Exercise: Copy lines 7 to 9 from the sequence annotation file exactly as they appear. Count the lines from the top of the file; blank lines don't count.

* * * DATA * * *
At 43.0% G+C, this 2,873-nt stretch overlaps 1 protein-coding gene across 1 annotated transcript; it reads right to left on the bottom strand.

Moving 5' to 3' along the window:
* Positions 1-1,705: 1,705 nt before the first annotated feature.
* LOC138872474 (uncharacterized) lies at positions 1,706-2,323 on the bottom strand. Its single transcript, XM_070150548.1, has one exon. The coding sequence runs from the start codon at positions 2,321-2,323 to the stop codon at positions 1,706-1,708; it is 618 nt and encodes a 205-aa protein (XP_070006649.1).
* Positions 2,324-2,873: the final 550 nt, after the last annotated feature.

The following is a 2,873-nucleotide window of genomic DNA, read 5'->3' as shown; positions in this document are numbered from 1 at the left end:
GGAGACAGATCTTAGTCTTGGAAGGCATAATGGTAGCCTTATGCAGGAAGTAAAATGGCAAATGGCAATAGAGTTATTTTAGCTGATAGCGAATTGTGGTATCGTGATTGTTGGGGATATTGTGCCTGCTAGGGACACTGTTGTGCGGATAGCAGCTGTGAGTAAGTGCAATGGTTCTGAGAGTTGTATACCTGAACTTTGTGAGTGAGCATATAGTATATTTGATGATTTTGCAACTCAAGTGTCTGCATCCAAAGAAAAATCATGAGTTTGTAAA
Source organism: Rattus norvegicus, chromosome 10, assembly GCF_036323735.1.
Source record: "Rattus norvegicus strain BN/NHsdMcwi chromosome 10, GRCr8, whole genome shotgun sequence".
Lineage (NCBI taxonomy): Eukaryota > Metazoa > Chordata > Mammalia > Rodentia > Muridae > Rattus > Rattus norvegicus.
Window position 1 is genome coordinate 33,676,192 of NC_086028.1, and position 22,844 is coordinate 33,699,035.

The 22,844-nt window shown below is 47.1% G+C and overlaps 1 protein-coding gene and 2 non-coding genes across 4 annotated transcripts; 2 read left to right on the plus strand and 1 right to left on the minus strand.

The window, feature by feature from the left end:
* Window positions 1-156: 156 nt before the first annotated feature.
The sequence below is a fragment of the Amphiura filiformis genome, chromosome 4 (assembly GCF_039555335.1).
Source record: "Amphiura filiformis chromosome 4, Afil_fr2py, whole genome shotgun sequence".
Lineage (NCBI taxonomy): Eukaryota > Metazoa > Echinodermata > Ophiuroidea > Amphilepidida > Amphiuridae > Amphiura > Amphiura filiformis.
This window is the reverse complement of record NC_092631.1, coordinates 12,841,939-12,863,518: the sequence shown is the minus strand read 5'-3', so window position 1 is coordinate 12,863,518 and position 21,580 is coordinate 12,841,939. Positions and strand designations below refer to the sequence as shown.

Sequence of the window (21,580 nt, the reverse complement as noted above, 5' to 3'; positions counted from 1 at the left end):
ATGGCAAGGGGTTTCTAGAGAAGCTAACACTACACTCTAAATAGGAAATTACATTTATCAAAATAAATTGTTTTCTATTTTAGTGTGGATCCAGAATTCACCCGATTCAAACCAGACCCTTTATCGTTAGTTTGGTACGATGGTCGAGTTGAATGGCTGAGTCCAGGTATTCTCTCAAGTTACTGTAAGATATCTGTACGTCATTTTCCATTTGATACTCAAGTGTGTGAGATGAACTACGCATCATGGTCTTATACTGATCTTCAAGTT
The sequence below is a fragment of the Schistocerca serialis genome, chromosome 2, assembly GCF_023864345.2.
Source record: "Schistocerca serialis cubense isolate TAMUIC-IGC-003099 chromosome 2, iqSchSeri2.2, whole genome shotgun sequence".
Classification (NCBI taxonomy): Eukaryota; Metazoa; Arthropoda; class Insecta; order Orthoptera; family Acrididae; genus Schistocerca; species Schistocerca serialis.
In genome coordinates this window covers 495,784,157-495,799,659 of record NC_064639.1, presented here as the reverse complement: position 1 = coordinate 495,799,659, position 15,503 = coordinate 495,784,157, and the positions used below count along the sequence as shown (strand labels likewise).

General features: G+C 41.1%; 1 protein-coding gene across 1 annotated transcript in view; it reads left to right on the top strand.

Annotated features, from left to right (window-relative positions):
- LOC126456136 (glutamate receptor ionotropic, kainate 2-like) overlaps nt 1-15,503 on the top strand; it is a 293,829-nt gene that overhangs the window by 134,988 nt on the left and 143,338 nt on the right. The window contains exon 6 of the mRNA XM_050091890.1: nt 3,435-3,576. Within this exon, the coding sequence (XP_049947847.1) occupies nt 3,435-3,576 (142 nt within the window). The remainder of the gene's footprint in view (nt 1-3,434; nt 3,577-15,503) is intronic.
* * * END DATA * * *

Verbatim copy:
GGAGACAGATCTTAGTCTTGGAAGGCATAATGGTAGCCTTATGCAGGAAGTAAAATGGCAAATGGCAATAGAGTTATTTTAGCTGATAGCGAATTGTGGTATCGTGATTGTTGGGGATATTGTGCCTGCTAGGGACACTGTTGTGCGGATAGCAGCTGTGAGTAAGTGCAATGGTTCTGAGAGTTGTATACCTGAACTTTGTGAGTGAGCATATAGTATATTTGATGATTTTGCAACTCAAGTGTCTGCATCCAAAGAAAAATCATGAGTTTGTAAA
Source organism: Rattus norvegicus, chromosome 10, assembly GCF_036323735.1.
Source record: "Rattus norvegicus strain BN/NHsdMcwi chromosome 10, GRCr8, whole genome shotgun sequence".